With a move coming my way mid-August, I’ve got a lot of things to sift through as far as my household is concerned. Let’s go ahead and get this part straight: I’m more or less a hoarder. I think “One day, I’ll need that, and if I throw it out now, then where will I be?” Though my brain tries to rationalize the answer as, “Up Shi-Tall Creek,” the true answer is, “I’ll be just fine because I haven’t even thought about that thing in months.”
To be fair, this mostly applies to my closet’s worth of art supplies. Why is it so hard for me to let go of paper? Perhaps somewhere along the road, my brain really did break.
This is the same guy who as a child stashed backpacks of canned food and seasonal clothing around the house just in case of a fire or if I had to run. Look, I don’t know what I was so afraid of and I’m sure there’s some interesting psychoanalysis to be done, but this isn’t the space. The comments section is that space.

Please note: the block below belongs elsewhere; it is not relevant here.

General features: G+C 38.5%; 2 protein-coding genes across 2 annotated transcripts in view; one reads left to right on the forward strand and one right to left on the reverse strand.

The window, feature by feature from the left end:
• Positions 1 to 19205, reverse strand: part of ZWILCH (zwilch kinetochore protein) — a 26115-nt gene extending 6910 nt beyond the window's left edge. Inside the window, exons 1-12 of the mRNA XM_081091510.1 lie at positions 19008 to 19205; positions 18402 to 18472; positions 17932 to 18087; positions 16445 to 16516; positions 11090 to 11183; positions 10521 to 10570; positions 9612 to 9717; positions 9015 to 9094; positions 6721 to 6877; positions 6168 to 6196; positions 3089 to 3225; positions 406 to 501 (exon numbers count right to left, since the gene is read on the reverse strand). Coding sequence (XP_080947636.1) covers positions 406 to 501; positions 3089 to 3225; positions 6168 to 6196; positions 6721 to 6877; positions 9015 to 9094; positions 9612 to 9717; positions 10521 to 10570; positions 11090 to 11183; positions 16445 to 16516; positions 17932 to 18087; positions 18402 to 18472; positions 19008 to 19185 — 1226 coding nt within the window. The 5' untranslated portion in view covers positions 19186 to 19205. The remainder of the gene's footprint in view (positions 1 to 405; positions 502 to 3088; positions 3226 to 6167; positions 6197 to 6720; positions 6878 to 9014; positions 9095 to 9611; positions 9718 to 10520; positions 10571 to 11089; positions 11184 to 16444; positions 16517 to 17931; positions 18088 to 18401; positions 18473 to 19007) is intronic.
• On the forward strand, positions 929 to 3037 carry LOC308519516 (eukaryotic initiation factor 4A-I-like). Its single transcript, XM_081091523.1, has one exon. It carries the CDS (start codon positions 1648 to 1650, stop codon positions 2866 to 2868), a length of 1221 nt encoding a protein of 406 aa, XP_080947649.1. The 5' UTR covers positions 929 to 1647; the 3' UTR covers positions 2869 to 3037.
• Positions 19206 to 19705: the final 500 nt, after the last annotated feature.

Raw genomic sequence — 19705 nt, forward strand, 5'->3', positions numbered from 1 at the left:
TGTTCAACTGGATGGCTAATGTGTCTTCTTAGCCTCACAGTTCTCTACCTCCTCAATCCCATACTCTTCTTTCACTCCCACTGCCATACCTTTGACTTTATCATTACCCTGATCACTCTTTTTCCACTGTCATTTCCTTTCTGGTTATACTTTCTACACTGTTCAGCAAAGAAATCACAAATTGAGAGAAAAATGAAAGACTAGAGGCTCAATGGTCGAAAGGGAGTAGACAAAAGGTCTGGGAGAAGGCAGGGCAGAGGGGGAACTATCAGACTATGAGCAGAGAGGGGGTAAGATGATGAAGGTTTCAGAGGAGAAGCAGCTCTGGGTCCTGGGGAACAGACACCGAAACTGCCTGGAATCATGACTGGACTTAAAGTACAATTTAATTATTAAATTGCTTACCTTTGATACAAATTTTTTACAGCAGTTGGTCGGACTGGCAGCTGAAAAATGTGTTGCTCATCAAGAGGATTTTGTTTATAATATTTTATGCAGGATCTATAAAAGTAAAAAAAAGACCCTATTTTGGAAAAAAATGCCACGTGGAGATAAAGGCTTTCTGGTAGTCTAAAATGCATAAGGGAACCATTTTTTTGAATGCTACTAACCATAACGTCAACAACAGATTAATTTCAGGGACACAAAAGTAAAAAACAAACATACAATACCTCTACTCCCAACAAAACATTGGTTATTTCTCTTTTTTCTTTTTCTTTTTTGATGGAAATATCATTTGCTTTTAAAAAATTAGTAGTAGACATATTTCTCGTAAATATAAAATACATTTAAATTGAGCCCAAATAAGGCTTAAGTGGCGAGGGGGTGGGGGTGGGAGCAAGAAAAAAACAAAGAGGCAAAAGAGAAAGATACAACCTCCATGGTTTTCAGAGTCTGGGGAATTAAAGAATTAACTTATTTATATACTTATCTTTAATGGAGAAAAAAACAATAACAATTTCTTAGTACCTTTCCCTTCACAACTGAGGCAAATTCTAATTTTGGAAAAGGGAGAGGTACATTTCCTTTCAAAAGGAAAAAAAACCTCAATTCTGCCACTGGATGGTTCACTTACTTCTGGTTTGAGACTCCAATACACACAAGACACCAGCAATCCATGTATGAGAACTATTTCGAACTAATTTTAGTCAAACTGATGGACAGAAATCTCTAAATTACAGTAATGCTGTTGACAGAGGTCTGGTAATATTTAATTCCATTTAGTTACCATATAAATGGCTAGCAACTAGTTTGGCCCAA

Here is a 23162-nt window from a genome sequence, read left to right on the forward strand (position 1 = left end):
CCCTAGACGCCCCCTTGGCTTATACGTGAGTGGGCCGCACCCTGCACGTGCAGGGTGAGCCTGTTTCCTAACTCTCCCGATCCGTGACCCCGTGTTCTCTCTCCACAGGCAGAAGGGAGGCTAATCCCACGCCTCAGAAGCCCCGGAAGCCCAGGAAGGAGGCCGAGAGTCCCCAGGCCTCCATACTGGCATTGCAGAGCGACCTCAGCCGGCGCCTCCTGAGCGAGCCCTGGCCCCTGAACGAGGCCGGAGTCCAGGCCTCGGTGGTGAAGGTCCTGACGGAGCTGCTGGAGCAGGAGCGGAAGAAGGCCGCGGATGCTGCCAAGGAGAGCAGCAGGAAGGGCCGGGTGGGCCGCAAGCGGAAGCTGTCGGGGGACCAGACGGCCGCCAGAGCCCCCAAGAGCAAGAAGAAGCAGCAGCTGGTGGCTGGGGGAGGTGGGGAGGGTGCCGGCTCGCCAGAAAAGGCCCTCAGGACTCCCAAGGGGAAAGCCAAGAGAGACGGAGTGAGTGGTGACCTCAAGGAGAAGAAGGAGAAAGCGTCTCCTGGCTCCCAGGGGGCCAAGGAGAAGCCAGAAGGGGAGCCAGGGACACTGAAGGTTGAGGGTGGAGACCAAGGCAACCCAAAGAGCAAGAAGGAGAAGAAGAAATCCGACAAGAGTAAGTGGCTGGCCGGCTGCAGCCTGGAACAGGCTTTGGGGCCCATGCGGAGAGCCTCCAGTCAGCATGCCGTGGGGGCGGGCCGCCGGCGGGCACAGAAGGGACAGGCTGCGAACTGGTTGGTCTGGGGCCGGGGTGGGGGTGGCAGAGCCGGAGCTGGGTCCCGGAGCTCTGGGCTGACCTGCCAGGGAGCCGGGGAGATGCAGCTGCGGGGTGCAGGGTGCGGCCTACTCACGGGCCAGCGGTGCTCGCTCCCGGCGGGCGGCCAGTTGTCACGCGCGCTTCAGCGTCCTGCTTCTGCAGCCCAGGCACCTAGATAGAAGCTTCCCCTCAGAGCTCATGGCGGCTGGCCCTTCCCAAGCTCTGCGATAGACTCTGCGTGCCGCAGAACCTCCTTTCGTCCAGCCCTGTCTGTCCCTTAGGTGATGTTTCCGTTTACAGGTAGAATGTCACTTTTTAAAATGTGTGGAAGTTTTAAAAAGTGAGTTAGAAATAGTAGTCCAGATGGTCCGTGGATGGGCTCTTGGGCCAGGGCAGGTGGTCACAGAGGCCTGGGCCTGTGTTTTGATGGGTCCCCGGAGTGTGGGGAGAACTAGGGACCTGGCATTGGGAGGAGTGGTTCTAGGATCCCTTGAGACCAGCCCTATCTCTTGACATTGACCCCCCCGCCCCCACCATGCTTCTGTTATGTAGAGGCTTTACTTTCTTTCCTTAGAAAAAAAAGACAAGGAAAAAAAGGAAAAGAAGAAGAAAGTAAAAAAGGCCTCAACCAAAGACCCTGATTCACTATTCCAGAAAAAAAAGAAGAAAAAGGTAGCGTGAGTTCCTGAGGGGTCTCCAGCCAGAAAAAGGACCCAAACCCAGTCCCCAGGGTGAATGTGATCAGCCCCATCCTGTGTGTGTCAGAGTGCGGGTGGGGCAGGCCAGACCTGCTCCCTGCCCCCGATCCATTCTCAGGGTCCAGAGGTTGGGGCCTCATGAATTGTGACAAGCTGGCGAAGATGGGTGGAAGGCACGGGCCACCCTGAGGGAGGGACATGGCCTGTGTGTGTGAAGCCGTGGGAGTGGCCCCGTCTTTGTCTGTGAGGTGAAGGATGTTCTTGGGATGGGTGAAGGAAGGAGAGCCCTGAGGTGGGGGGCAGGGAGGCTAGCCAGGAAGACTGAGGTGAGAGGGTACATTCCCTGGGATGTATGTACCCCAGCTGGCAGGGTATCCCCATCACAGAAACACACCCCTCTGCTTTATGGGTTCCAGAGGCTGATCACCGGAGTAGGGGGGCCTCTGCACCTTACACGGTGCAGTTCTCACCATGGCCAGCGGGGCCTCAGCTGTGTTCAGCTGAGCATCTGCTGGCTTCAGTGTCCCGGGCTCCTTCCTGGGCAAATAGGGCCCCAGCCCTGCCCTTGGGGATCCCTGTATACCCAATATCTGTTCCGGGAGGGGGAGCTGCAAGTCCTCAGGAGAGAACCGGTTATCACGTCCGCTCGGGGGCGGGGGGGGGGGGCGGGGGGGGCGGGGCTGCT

Decluttering and downsizing are two different things in my mind. The former focuses on household organization and the flow of materials in and out of the home. It’s a lifestyle, defined by the dweller(s), on how to maintain the home’s overall feel. The latter is a lifestyle change that focuses on what the dweller(s) need and whittling down the household materials to just the necessary items (this is and is not minimalism depending on one’s goal). The two go hand in hand, so we can go about them in a similar fashion, though I would not recommend doing them simultaneously.
When I think of downsizing, I think of big changes: furniture, automobiles, the quantifiable items you own and whether or not they’re allowing you to #LiveYourBestLife. This is the Marie Kondo “Does it spark joy” test. Because if the answer’s “no,” then it’s got to go. Having had the experience once, you’re then less likely to somehow obtain another in the future – you’re changing how you think about the material, consumer-driven world.